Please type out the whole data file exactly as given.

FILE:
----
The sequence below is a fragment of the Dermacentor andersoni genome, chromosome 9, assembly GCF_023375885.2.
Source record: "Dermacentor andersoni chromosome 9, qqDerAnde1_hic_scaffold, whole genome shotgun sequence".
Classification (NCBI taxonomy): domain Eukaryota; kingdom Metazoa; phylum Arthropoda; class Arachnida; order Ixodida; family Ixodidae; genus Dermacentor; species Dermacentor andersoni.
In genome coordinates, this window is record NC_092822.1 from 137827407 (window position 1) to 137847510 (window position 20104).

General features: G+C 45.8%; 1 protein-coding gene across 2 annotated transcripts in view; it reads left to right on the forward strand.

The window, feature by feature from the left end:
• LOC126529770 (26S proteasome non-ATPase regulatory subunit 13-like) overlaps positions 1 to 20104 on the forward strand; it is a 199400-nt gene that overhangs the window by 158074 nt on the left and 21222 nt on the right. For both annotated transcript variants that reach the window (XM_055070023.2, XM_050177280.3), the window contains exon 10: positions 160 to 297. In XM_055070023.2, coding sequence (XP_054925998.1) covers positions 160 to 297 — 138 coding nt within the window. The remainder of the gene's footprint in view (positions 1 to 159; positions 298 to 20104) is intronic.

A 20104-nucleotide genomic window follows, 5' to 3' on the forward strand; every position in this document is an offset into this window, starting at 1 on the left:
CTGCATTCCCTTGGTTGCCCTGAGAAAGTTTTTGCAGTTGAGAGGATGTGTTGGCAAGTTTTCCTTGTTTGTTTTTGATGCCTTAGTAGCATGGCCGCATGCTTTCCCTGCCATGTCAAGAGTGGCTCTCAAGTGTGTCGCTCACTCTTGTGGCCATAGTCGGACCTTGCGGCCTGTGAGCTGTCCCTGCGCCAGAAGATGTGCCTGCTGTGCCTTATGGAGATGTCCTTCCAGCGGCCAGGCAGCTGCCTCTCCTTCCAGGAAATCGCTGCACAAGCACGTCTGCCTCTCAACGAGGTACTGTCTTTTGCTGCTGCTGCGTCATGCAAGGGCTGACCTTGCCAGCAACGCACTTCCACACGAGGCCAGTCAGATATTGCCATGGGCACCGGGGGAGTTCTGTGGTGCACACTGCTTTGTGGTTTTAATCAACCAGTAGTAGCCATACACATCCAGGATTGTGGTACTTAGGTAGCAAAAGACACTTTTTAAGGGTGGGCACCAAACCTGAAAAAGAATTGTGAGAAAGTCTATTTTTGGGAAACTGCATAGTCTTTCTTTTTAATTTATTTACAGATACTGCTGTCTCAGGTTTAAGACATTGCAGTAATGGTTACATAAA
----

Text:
The sequence below is a fragment of the Dermacentor andersoni genome, chromosome 9, assembly GCF_023375885.2.
Source record: "Dermacentor andersoni chromosome 9, qqDerAnde1_hic_scaffold, whole genome shotgun sequence".
Classification (NCBI taxonomy): domain Eukaryota; kingdom Metazoa; phylum Arthropoda; class Arachnida; order Ixodida; family Ixodidae; genus Dermacentor; species Dermacentor andersoni.
In genome coordinates, this window is record NC_092822.1 from 137827407 (window position 1) to 137847510 (window position 20104).

General features: G+C 45.8%; 1 protein-coding gene across 2 annotated transcripts in view; it reads left to right on the forward strand.

The window, feature by feature from the left end:
• LOC126529770 (26S proteasome non-ATPase regulatory subunit 13-like) overlaps positions 1 to 20104 on the forward strand; it is a 199400-nt gene that overhangs the window by 158074 nt on the left and 21222 nt on the right. For both annotated transcript variants that reach the window (XM_055070023.2, XM_050177280.3), the window contains exon 10: positions 160 to 297. In XM_055070023.2, coding sequence (XP_054925998.1) covers positions 160 to 297 — 138 coding nt within the window. The remainder of the gene's footprint in view (positions 1 to 159; positions 298 to 20104) is intronic.

A 20104-nucleotide genomic window follows, 5' to 3' on the forward strand; every position in this document is an offset into this window, starting at 1 on the left:
CTGCATTCCCTTGGTTGCCCTGAGAAAGTTTTTGCAGTTGAGAGGATGTGTTGGCAAGTTTTCCTTGTTTGTTTTTGATGCCTTAGTAGCATGGCCGCATGCTTTCCCTGCCATGTCAAGAGTGGCTCTCAAGTGTGTCGCTCACTCTTGTGGCCATAGTCGGACCTTGCGGCCTGTGAGCTGTCCCTGCGCCAGAAGATGTGCCTGCTGTGCCTTATGGAGATGTCCTTCCAGCGGCCAGGCAGCTGCCTCTCCTTCCAGGAAATCGCTGCACAAGCACGTCTGCCTCTCAACGAGGTACTGTCTTTTGCTGCTGCTGCGTCATGCAAGGGCTGACCTTGCCAGCAACGCACTTCCACACGAGGCCAGTCAGATATTGCCATGGGCACCGGGGGAGTTCTGTGGTGCACACTGCTTTGTGGTTTTAATCAACCAGTAGTAGCCATACACATCCAGGATTGTGGTACTTAGGTAGCAAAAGACACTTTTTAAGGGTGGGCACCAAACCTGAAAAAGAATTGTGAGAAAGTCTATTTTTGGGAAACTGCATAGTCTTTCTTTTTAATTTATTTACAGATACTGCTGTCTCAGGTTTAAGACATTGCAGTAATGGTTACATAAA